Can you imagine trying to deliver essential services like water treatment and transit in a region with almost 200 municipalities and over a dozen counties? Sewer and bus lines don’t work well when they have to stop at city boundaries.

It didn’t work well for us, either. By the 1960s, wells, streams and rivers throughout our region were tainted with sewage. The bus system was neglected and in disrepair. Woodlands and wetlands that we now celebrate as recreation destinations were considered for commercial and housing development.

Regional issues like these need regional solutions. So in the late 1960s, the Citizens League led the effort to create the Metropolitan Council, which has been celebrated as a uniquely Minnesota innovation and means of solving regional challenges such as water treatment, transit coordination, regional parks and planning.

And it’s impossible to look at the economic data for our region over these 50 years and not conclude that we’ve been incredibly successful compared with almost any region in the country. Many things have contributed to this success, but the bottom line is that we’ve avoided costly problems that have plagued other regions — from blight to unaffordable housing to dramatic disparities in school funding and municipal services, just to name a few.

Regionalism isn’t dead, as some critics of the Met Council have claimed. In fact, it’s more important than ever. Ask any business owner or anyone who’s moved here from other parts of the country, and they’ll give you regional reasons for their decisions. They may choose to live in a particular neighborhood, but no doubt they’ll cite the regional reasons (for example, workforce, recreation and educational assets) for choosing to be here as an individual, family, and/or for their business success.

This isn’t to say that our approach right now, tackling many of these issues through the Met Council, shouldn’t be examined. There are real questions about the use of limited funds when it comes to transportation and transit; concerns of taxation without elected representation; the role of the Met Council in making decisions that get to core equity issues in our region, and the scope of authority for the council, which has grown gradually but significantly since its inception.

Some county officials think the deck is stacked against them, and toward the urban core. Four counties have gone so far as to initiate litigation over the council’s long-standing practices for allocating federal transportation funds. This call for change is almost an annual occurrence. In 2011, Legislative Auditor Jim Nobles’ report on transit also recommended changes to the Met Council.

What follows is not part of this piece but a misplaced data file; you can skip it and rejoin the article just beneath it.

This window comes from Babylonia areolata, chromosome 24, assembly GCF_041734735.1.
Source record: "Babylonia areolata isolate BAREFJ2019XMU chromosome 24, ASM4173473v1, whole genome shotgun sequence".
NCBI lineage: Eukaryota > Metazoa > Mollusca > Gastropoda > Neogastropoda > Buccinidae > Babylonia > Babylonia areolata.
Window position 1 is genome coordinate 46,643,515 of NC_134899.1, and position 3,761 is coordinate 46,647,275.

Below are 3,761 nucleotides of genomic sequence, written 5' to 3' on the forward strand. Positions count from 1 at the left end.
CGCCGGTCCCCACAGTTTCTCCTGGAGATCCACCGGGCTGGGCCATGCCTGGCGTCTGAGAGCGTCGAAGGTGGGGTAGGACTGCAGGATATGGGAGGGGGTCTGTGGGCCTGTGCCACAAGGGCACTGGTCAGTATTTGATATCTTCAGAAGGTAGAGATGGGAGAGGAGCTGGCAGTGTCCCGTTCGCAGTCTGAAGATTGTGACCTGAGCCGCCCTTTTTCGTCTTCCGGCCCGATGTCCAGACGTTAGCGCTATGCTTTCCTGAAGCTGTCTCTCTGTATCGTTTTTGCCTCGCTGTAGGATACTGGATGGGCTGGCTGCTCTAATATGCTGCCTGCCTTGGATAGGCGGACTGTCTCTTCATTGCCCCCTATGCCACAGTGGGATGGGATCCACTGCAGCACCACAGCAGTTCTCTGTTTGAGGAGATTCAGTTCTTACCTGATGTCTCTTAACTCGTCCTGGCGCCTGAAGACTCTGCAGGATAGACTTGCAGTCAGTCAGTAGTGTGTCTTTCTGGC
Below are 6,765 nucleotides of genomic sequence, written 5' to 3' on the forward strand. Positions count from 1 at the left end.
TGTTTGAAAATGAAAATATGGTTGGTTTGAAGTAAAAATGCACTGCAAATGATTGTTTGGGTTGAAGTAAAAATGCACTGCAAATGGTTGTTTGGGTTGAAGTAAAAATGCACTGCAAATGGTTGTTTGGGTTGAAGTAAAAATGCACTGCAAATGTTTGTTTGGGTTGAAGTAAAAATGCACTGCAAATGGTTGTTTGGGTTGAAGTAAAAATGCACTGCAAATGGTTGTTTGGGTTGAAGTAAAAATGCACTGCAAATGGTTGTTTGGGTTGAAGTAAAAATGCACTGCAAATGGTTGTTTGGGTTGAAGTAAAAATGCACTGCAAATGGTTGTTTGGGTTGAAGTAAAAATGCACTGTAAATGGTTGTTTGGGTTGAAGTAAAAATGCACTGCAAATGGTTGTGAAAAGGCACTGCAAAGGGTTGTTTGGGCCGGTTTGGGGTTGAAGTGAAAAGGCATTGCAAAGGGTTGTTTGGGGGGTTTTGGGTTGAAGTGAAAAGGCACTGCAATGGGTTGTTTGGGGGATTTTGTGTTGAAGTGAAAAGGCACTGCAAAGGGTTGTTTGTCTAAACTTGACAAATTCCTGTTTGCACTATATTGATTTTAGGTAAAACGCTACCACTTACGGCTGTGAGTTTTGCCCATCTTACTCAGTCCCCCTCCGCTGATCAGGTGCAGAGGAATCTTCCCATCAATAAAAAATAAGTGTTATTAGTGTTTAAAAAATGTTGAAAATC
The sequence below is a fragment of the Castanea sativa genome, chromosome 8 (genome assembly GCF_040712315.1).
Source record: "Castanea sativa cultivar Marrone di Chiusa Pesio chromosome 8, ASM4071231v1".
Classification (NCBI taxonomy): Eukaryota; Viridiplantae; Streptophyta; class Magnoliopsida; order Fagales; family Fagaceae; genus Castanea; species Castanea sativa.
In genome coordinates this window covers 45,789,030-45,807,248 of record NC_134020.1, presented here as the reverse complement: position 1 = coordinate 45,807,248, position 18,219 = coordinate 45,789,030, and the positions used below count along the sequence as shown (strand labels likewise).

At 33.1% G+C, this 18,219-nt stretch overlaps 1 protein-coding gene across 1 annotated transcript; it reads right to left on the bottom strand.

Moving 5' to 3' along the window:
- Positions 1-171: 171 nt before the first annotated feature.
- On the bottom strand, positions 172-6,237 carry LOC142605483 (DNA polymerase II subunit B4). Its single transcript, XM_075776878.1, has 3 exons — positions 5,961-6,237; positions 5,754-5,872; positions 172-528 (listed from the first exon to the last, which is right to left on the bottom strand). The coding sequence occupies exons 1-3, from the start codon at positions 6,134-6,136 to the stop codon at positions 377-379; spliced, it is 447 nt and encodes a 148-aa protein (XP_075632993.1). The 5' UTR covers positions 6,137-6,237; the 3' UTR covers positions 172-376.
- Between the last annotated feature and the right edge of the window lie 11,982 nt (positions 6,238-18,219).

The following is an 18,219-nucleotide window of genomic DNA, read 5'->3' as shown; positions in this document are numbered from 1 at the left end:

Everyone, no matter what their opinion is about the Met Council, agrees that how we govern and how we allocate scarce resources within our region will have a tremendous impact on Minnesota’s future success and competitiveness. The importance of the region is larger than just the sum of the interests of individuals, cities and counties — and it’s larger than just the seven counties in the Met Council’s jurisdiction.

At the Citizens League, we feel some responsibility for these questions and issues. It was our original work almost 50 years ago that recognized the need for a regional system. The Legislature adopted that approach, creating the Met Council in 1967.

We think it’s time we go back and take a thorough look at the council’s performance against its goals; learn more about the concerns raised; examine the tensions between counties, cities and individual Minnesotans, and discuss some of the changes that have been suggested from the starting place of preserving the council’s regional effectiveness. (Even some opponents have admitted that such an authority must be maintained.)

Although the Citizens League holds the view that the Met Council has been a vital part of the region’s decisionmaking arrangements, we know that it needs to be critically examined in light of today’s concerns and our future needs.

We haven’t succeeded as a region because of our inherited climate or natural amenities. We’re up against places with 300 days of sunshine, oceans and mountains, not to mention warmer winters. We’re successful now because the generations before us had strong civic leaders in every sector who took on big problems, had big visions about what we should achieve, and worked together to put in place bold policies and innovative ideas in business, government, schools and nonprofits.

The world has changed in 50 years. It makes sense that we should make sure our key governing institutions like the Met Council are up for the next 50 years of challenges. The economic, social and environmental health of our region will depend on it.


Sean Kershaw is the executive director of the Citizens League.